April and the Extraordinary World (Universal, Blu-ray, DVD), inspired by the graphic novels of the great French comic artist Jacques Tardi, is a steampunk adventure set in an alternate reality Paris where the World Wars never occurred, electricity was never discovered, twin Eiffel Towers anchor a direct cable-car route to Berlin, and the smoke that powers the steam-based energy economy pollutes the world. It’s also a rarity in feature animation: a film made in the classic 2D hand drawn manner, with designs modeled on Tardi’s clean, strong, storybook illustration style.
History veers off course in the wake a failed 19th century experiment to create a super soldier and we rush through the domino effect that lands us in 1941 Paris. That’s where we find April, effectively orphaned after her scientist parents are captured by a mysterious organization snatching the geniuses of the world, living with her talking cat Darwin and carrying on her parents’ research in a secret hideout. There’s a teen street urchin who shadows April, a disgraced cop trying to track down April’s scientist grandfather, a militaristic government imprisoning the greatest minds to work on weapons research, and a secret underground where a new multi-species society plots a better future… maybe.
The artwork has the character of a Tintin graphic novel (Herge was an influence on Tardi) and the thick lines, simple designs, and imaginative detail give it the quality of a storybook. Imagine Oliver Twist meets Jules Verne as a whimsical fantasy fable, a film made for kids but clever and creative enough for adults. It carries messages of environmental responsibility, anti-militarism, and scientific ethics, and in its own way celebrates science and technology as a public good, but only when undertaken with that in mind. Plus, it features spy rats with goggles and talking lizards, so what’s not to like?Animators Christian Desmares and Franck Ekinci make their respective directorial debuts.
Blu-ray and DVD with choice of original French soundtrack (featuring the voices of Marion Cotillard, Olivier Gourmet, and Jean Rochefort) and English language version (with the voices of Paul Giamatti, J.K. Simmons, and Susan Sarandon), plus the 28-minute featurette “The Origin of The Extraordinary World” (in French with English subtitles).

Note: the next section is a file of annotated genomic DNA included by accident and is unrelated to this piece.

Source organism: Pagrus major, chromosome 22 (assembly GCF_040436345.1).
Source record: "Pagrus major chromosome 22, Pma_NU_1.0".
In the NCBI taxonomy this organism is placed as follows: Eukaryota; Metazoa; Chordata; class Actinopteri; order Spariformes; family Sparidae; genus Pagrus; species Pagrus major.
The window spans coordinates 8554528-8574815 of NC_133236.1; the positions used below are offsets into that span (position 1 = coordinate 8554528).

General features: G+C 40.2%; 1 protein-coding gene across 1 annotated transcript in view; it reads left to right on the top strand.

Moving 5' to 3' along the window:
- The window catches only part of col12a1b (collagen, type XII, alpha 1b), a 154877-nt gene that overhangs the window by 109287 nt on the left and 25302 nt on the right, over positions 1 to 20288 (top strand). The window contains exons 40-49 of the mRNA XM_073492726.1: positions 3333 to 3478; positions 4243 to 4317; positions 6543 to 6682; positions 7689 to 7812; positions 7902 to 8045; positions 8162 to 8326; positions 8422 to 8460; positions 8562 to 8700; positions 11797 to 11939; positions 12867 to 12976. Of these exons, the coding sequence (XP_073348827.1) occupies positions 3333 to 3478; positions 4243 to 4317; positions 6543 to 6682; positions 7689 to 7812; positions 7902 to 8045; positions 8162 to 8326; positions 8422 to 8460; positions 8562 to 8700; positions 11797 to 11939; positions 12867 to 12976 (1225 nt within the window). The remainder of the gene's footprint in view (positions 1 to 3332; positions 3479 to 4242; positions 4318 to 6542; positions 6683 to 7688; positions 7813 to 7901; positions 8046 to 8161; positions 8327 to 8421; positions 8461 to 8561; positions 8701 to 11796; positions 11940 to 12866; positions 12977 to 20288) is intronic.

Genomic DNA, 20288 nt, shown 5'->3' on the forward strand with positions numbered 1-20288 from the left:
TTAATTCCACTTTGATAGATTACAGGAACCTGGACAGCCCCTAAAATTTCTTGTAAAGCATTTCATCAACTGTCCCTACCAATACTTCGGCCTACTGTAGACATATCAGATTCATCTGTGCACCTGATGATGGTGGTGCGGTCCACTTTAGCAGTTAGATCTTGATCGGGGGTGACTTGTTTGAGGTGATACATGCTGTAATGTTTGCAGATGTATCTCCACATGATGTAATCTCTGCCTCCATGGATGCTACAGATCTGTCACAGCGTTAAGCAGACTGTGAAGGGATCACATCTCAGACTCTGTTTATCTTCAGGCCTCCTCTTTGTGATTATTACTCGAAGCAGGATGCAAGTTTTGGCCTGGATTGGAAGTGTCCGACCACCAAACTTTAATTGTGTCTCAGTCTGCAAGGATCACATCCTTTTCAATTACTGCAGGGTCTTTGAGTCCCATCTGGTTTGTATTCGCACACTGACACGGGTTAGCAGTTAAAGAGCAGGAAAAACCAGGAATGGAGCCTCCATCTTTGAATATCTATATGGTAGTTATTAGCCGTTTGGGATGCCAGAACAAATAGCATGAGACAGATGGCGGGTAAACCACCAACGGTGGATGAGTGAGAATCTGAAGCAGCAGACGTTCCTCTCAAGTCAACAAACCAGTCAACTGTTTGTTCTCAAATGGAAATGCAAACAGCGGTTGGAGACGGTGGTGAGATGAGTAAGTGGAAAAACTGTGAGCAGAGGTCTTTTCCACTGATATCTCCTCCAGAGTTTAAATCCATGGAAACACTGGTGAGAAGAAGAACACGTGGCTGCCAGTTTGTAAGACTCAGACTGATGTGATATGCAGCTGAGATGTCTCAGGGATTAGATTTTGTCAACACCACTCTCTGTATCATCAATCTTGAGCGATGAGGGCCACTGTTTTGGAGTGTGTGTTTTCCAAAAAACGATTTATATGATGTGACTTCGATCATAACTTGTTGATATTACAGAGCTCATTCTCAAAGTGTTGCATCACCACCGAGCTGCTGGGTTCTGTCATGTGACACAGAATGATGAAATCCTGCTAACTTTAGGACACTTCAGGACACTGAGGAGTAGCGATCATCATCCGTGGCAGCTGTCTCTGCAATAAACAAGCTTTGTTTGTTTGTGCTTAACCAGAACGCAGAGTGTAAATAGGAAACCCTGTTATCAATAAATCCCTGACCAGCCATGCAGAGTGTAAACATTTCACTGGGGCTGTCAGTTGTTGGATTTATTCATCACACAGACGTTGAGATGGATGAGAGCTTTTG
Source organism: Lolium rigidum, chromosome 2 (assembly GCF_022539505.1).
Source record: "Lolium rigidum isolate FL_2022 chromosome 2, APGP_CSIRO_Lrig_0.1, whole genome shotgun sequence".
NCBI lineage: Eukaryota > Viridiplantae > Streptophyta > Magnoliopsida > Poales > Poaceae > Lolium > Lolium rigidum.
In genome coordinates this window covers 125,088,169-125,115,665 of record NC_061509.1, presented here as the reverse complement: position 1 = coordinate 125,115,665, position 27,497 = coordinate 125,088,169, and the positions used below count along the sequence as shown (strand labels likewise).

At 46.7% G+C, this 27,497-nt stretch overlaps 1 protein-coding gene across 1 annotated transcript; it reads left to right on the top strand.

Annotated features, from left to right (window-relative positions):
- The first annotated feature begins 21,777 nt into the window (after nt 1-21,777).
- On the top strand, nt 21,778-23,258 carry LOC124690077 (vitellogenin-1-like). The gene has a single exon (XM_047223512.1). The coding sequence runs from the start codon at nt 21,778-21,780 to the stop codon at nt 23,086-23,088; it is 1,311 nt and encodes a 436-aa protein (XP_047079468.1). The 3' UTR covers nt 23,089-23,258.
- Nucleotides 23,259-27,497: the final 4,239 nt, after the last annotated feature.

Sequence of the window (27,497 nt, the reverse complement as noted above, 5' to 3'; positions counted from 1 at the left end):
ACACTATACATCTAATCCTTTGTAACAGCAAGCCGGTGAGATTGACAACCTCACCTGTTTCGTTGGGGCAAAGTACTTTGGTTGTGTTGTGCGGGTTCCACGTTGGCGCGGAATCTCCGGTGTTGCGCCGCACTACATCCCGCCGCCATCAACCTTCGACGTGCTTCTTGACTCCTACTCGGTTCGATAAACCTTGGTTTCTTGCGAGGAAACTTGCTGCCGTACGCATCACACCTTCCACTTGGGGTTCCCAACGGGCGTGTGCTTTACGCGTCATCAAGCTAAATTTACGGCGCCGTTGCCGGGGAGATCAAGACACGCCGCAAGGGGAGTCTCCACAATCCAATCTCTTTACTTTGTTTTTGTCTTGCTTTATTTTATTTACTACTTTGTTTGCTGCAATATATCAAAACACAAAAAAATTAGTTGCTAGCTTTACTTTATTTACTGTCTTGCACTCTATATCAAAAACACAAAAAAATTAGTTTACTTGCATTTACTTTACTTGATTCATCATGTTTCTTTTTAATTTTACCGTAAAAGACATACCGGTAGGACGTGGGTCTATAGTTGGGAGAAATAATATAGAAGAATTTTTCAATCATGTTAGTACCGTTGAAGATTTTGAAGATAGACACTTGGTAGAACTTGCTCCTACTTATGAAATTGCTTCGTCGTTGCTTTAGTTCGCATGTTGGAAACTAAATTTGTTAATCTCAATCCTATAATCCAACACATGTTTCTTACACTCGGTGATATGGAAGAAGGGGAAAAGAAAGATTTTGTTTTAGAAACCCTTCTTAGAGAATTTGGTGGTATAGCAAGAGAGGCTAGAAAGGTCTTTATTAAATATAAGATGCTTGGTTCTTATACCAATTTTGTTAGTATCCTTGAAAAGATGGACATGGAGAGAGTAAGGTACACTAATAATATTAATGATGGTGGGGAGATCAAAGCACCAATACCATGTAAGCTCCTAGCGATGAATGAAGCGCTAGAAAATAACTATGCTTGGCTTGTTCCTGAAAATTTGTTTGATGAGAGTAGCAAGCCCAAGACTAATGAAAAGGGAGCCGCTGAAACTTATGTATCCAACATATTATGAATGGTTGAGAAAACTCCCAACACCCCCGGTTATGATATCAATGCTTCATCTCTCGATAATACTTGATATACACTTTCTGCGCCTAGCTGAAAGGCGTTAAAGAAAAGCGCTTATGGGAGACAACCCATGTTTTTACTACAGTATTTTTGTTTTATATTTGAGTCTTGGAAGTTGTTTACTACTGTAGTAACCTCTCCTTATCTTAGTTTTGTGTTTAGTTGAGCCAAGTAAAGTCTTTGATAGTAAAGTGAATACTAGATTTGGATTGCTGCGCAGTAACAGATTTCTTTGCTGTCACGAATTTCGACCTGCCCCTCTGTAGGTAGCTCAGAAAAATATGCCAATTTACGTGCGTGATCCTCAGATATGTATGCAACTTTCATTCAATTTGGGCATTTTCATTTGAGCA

Confirmation (HBO, Blu-ray, DVD), the made-for-HBO feature starring Kerry Washington stars as Anita Hill and Wendell Pierce is Clarence Thomas, is reviewed here.
Also new and notable:
Invasion of the Body Snatchers: Collector’s Edition (Scream Factory, Blu-ray), Philip Kaufman’s 1978 update of the 1956 science fiction paranoia classic, moves the tale of insidious spores from outer space from the homespun innocence of small town fifties America to the social urban alienation of seventies San Francisco, echoed in every empty social ritual and deadened voice of authority (a perfectly cast Leonard Nimoy). It takes an assault on his identity for repressed Donald Sutherland to unleash his emotions, but by then his world has gone just plain… wrong. This invasion from within mines the fears over loss of one’s soul and one’s self and the simple pod effects are unnaturally unnerving, helped by gurgling soundtrack. Brooke Adams, Jeff Goldblum, and Veronica Cartwright co-star.
The new Collector’s Edition is remastered for Blu-ray from a new 2K scan from the film’s interpositive and features new interviews with actors Brooke Adams and Art Hindle, screenwriter W.D Richter, and composer Denny Zeitlin. Carried over from previous home video releases is commentary by director Philip Kaufman and the featurettes “Re-Visitors From Outer Space,” “Practical Magic: The Special Effects,” “The Man Behind the Scream: Sound Effects,” and “The Cinematography,” plus an archival episode of Science Fiction Theatre, “Time is Just a Place,” based on a short story by Jack Finney and directed by Jack Arnold.